Judges have started stepping in where regulators fear to tread, delivering high-profile victories to activists who have sued on behalf of nature—and future generations.
The idea of assigning legal rights to nature, which seemed a pipe dream for decades, seems to be gaining traction. As the New York Times noted in its recent obituary for Christopher Stone, his influential 1972 book Should Trees Have Standing? “long seemed out of step with legal reality, but that has begun to change.”
In 2017, courts in New Zealand bestowed legal “personhood” on the Whanganui river and granted the Maori people standing to file protective lawsuits. Likewise, India deemed the Ganges and theYamuna rivers to have the same status as “living human entities” and, last year, Bangladesh did the same for all rivers within its borders.
Now climate activists have filed hundreds of new cases—some on behalf of future generations— to focus judicial power on carbon emissions. And they have won surprising victories in the Netherlands, Germany, and Australia, reigniting hopes that judges will impose tough choices that other branches of government have avoided.
But do big wins in the courtroom translate to a reduction in carbon emissions on the ground? On this point, it seems that the jury is still out.
Let’s look first at the optimists’ argument:
• • •
Courts can force us to make difficult social changes fast enough to put the brakes on climate change.
1. The pace of climate lawsuits has picked up dramatically. A comprehensive report published in April by legal and economic experts counted 1,727 climate-related lawsuits from 1986 to 2020. Half were filed within the last five years. A helpful database maintained by Columbia University illustrates the remarkable breadth of legal theories and jurisdictions these legal actions are exploiting, particularly within the U.S.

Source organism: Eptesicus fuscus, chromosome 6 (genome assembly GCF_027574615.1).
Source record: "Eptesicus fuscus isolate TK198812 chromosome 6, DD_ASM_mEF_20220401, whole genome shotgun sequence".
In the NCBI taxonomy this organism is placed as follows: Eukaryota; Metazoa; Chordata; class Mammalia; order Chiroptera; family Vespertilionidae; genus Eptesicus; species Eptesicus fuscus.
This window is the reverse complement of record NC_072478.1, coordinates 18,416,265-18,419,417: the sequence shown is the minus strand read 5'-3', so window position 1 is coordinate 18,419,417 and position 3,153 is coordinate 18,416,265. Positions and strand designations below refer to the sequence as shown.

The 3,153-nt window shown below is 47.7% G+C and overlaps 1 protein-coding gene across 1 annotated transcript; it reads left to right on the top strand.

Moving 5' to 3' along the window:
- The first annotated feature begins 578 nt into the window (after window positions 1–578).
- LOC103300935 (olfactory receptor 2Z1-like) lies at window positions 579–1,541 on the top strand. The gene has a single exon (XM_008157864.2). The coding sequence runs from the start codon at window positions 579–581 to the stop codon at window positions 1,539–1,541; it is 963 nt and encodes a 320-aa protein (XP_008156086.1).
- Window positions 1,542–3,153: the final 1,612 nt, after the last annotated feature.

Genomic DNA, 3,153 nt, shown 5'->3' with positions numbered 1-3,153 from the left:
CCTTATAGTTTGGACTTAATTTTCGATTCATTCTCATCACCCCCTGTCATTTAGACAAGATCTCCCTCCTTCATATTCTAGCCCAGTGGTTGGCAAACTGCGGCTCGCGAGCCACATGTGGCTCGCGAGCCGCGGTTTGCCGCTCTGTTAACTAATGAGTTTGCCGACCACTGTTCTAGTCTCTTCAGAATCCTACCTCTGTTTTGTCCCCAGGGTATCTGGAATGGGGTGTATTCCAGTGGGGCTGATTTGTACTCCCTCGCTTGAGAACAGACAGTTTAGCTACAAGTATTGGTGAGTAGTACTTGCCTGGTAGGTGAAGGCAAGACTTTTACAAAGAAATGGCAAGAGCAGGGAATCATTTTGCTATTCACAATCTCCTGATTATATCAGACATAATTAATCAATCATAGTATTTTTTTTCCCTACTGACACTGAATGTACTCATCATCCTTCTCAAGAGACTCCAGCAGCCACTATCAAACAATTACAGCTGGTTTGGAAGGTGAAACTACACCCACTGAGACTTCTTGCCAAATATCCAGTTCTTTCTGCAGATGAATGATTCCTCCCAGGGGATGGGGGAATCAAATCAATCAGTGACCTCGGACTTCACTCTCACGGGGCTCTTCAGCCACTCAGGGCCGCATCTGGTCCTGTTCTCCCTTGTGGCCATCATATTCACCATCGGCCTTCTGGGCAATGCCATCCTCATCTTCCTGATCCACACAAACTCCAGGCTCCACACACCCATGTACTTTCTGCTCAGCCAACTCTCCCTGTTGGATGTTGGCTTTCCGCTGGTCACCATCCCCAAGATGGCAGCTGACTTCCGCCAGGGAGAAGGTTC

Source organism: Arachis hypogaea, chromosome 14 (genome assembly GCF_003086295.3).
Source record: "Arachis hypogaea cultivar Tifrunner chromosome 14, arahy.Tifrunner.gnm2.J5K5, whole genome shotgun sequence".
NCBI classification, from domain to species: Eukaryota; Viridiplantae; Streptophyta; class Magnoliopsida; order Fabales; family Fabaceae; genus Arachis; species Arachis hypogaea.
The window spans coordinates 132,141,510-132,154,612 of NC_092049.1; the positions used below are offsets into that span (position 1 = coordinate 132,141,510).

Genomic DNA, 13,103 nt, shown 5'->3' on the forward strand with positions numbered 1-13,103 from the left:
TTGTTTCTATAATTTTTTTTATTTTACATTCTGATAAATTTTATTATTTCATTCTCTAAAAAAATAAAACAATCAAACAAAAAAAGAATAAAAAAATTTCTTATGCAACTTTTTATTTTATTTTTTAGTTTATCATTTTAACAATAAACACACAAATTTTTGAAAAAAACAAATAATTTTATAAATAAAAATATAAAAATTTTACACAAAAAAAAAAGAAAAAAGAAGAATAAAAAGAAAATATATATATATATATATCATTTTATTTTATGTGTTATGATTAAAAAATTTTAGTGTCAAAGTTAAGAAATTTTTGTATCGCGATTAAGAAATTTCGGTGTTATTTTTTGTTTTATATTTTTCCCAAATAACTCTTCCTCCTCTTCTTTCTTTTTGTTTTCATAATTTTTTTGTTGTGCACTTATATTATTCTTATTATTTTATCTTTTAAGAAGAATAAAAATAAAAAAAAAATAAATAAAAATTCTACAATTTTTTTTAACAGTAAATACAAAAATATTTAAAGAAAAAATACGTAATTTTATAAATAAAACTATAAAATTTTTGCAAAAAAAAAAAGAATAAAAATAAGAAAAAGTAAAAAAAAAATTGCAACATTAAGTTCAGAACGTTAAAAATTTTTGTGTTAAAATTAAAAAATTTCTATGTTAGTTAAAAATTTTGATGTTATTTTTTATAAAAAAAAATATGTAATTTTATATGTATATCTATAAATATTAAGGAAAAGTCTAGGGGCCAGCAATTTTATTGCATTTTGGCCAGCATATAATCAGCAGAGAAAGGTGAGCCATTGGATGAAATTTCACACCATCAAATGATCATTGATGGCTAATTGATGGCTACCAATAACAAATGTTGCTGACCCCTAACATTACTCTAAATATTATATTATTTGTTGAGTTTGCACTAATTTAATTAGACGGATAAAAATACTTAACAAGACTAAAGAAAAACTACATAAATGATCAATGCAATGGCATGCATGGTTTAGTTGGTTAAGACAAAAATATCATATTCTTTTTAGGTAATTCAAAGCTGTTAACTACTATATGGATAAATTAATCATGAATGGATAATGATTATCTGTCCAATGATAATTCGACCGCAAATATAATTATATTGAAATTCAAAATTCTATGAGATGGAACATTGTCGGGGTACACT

2. Activists have chalked up several dramatic wins in just the past year.
A court in The Hague dropped “a groundbreaking verdict,” as Rolling Stone put it, on Royal Dutch Shell, ordering the oil giant to slash its emissions 45% by 2030. The class-action suit by some 17,000 plaintiffs claimed that Shell’s carbon pollution violates human rights.
Nine young people challenged Germany’s 2019 emissions-reduction law as insufficient—and the nation’s highest court agreed with them. According to the New York Times, the top justices ordered the legislature to fix the law by the end of 2022 by setting long-term targets for emissions.
And the Australian Federal Court, ruling in a class-action suit on behalf of all children in the country, ordered for the first time that the environment minister has a “duty of care” that obliges the government to protect them from climate change. As one expert pointed out in The Conversation, the ruling knocks down the first hurdle to making claims of negligence when government agencies approve climate-damaging industrial projects.